March 28, 2013

“Gaming in the 1970 and 80s felt a little like being into punk rock”

Filed under: Gaming, Media — Tags: , , , — Nicholas @ 09:32

Explanation of the headline: gaming in the 70’s was like being into punk because it was very much an outsider interest, you had to go well out of your way to find it, and it was cool (at least to you, not so much to your family and non-gaming friends). Peter Bebergal finds online caches of some of the classic gaming magazines of the day:

The Internet Archive is one of the great treasures of the internet, housing content in every media; texts, video, audio. It’s also the home of the Wayback Machine, an archive of the Internet from 1996. I thought I had explored the site pretty thoroughly — at least according to my own interests — but recently came across runs of some of the great gaming magazines of the 1970s and 80s; The Space Gamer, Ares, Polyhedron, The General, and — temporarily — Dragon Magazine. These magazines represent not only the golden age of gaming, but expose the thrill and excitement of gaming when it was still new, still on the margins. It was a time when gaming still felt a little, dare I say, punk.

Today, finding members of your particular community of interest is a Google search away, but in the 1970s the only way to be in contact with others who shared interests was through magazines. For many gamers, even finding the games could be difficult. Discovering the gaming magazines revealed an active gaming industry that still maintained a sense of being on the vanguard.

The earliest issues show off their newsletter origins. The Space Gamer and The General started off on plain paper in black and white. Even the first issues of Dragon look like a teenager’s fanzine, but the enthusiasm and energy are infectious. Who couldn’t love the introduction of new monsters for your campaign such as the Gem Var, a creature composed entirely of gemstone and that cannot take damage from bladed weapons. The artists, editors and letter writers were the best friends you had never met. Gaming in the 1970 and 80s felt a little like being into punk rock. You knew it was offbeat, knew that outsiders didn’t get it, but you also knew that this was cool. Even the advertisements and listings of conventions expanded the universe of gaming a thousandfold. Not unlike ordering 45s of unknown bands from punk zines, was sending away for microgames, miniatures and supplements from tiny game publishers.

While I wasn’t as much into the early roleplaying games, I was very much into wargaming and that was in the “respectable” part of the gaming ghetto until the boom in RPGs pretty much took all the oxygen out of the room. Of course, even in the “respectable” area, there were the Napoleonic grognards and the frisson-of-insanity East Front fanatics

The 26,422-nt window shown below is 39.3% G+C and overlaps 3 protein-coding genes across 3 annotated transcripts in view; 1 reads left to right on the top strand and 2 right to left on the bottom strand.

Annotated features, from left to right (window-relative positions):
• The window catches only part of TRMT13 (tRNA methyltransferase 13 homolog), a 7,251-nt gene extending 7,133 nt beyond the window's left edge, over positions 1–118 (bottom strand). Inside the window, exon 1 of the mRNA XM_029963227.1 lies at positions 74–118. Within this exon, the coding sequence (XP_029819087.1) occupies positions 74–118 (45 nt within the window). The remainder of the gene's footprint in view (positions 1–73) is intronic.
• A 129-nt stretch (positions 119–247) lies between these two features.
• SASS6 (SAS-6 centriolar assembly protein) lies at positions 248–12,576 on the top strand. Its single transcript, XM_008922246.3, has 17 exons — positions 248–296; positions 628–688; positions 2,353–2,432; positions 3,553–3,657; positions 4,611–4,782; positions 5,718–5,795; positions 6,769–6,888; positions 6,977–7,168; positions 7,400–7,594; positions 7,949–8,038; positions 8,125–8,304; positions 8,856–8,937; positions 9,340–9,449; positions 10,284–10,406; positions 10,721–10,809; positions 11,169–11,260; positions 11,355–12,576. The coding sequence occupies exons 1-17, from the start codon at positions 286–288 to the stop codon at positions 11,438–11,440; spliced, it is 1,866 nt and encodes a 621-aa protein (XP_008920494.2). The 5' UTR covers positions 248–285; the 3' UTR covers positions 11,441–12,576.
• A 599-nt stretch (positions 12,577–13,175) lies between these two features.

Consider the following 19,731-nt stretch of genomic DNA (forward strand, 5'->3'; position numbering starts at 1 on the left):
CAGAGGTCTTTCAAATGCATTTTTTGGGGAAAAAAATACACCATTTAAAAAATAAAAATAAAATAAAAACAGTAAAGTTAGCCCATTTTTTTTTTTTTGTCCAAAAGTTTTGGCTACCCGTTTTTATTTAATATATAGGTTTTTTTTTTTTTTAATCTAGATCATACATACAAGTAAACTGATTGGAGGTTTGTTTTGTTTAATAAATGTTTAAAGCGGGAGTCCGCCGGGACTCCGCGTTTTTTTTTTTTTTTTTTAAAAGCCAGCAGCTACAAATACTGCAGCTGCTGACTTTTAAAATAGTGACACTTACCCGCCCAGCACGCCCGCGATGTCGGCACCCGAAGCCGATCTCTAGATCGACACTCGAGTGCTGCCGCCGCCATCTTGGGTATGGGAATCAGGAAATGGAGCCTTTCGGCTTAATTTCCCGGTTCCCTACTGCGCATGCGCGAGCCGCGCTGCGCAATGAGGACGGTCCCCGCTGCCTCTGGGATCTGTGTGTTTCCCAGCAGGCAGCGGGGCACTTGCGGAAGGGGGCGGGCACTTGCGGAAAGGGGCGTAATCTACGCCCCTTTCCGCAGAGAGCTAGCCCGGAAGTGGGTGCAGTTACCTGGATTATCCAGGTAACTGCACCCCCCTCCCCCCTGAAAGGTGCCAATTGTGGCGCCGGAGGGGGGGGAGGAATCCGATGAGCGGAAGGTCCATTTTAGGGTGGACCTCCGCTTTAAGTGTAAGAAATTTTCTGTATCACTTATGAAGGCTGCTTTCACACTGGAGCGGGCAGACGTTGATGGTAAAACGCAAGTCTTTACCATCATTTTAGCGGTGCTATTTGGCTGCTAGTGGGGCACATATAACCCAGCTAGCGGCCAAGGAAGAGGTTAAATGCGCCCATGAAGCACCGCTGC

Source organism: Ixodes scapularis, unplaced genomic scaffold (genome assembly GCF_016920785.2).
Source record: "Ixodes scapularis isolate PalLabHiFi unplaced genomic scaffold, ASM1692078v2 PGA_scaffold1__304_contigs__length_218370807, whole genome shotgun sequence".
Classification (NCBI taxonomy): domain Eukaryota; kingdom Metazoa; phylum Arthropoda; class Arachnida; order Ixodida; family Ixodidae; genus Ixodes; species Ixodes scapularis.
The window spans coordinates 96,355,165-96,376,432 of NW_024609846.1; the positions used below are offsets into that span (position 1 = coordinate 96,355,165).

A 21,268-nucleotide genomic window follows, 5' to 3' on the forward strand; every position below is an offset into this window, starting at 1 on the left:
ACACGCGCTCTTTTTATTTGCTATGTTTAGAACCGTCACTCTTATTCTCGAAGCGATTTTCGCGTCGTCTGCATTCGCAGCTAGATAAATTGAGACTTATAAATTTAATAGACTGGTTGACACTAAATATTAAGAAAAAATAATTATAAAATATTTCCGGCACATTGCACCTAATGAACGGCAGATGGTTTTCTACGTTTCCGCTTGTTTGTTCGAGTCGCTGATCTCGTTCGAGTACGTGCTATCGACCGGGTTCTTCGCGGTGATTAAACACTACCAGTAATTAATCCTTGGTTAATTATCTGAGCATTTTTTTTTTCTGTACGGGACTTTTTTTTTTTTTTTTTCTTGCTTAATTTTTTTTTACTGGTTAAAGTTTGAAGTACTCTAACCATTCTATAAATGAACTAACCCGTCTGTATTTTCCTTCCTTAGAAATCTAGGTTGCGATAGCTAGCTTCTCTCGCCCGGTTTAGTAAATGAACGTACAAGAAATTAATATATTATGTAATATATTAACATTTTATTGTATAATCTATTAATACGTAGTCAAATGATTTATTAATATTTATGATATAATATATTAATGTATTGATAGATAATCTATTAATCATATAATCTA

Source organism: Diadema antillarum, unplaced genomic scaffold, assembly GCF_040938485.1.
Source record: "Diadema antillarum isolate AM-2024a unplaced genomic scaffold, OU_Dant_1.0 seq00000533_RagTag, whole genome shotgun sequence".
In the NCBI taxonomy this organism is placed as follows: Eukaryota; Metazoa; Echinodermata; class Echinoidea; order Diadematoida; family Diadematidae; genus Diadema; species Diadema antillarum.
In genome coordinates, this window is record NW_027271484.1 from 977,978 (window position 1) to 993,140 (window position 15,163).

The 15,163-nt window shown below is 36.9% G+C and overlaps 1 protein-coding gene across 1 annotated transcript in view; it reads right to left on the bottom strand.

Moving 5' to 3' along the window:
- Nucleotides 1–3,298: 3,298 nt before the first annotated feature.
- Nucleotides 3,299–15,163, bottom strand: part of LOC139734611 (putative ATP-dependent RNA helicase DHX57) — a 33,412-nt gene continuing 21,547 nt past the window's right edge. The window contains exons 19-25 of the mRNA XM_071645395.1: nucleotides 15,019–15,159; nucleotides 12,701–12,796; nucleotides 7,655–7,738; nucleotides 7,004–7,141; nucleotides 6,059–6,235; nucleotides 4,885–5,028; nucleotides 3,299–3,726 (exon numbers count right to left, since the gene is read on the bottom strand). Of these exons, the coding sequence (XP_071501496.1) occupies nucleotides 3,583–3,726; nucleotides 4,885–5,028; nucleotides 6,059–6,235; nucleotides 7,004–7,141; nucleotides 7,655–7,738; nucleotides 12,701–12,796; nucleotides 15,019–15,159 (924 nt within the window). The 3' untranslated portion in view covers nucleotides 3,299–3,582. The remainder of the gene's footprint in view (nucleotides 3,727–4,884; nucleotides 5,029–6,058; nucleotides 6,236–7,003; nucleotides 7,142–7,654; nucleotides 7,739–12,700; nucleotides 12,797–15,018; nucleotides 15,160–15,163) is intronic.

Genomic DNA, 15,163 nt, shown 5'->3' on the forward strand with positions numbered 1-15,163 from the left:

1. I recognized most of those magazine names. I have played wargames and RPGs since the mid ’70s. Avalon Hill introduced me to Panzer Leader and Panzer Blitz. I played Squad Leader, and then I played all sorts of board games in between. I was part of a D&D group, played Traveller, and a host of other RPGs. Loved them all! And then I saw Napoleonic Miniatures being played at a local club on the campus of U Vic in the early ’80s and I had to try that! Today I am a computer gamer, having given away or sold all my old board games except for Advanced Squad Leader, and alas, I have not played that in a while as I left a club in Winnipeg that was small but active and moved to an area of BC where there are no local gamers.


    Comment by Dwayne — March 28, 2013 @ 12:24

  2. I was an SPI fan, mostly because the games were a bit more affordable than the Avalon Hill variety (but were still big-ticket items for me for the first few years of gaming). I liked their basic Napoleonic games and their at-the-time-modern warfare games. I didn’t own more than a couple of AH titles until I got a job at a game store (where one of the few benefits was a pretty generous employee discount). I got into the original Squad Leader (but around the time ASL started to come out, the game store went bust and I was jobless), Third Reich, Starship Troopers, and a few others.

    I still have a number of games gathering dust, but I’m still reluctant to get rid of them: I keep thinking (foolishly/unrealistically) that someday I’ll find the time for them again.

    Comment by Nicholas — March 28, 2013 @ 13:31

  3. I still have all of my ASL games and magazines. I also have one Wargamer magazine, issue 20, with the map and pieces for the game Little Round Top. I played a bunch of the SPI Blue and Gray series, I owned most of the Wargamer magazines, but I got rid of them all, much to my regret now. I get more time on the computer though and I play a lot of wargames still. I look up at my shelf of boxes and I have Combat Mission 3, Korsun Pocket, Highway to the Reich and so. I waste most of my time now with Guild Wars 2, btw, and I read your links every week.

    Comment by Dwayne — March 28, 2013 @ 18:18

  4. Thanks for letting me know that someone here reads my GuildMag round-ups. 😉

    Yes, Guild Wars 2 has eaten up most of my available gaming time … and I refute you by saying that time in Tyria is far from wasted!

    From where I sit in my office, I can see a stack of wargames gathering dust, including several GDW “Europa” series games (GDW’s even bigger response to SPI’s War in Europe monster game), Avalon Hill’s The Russian Campaign, Caesar, Victory in the Pacific, Victory Games’ Civil War, NATO, several Clash of Arms US Civil war games, GDW’s minigame Raphia, and SPI’s Crimean War quad, Hof Gap, BAOR, Modern Battles/Modern Battles II quads, and three of OSG’s Napoleonic campaigns.

    No lack of games … just lack of time and space.

    Comment by Nicholas — March 28, 2013 @ 22:05

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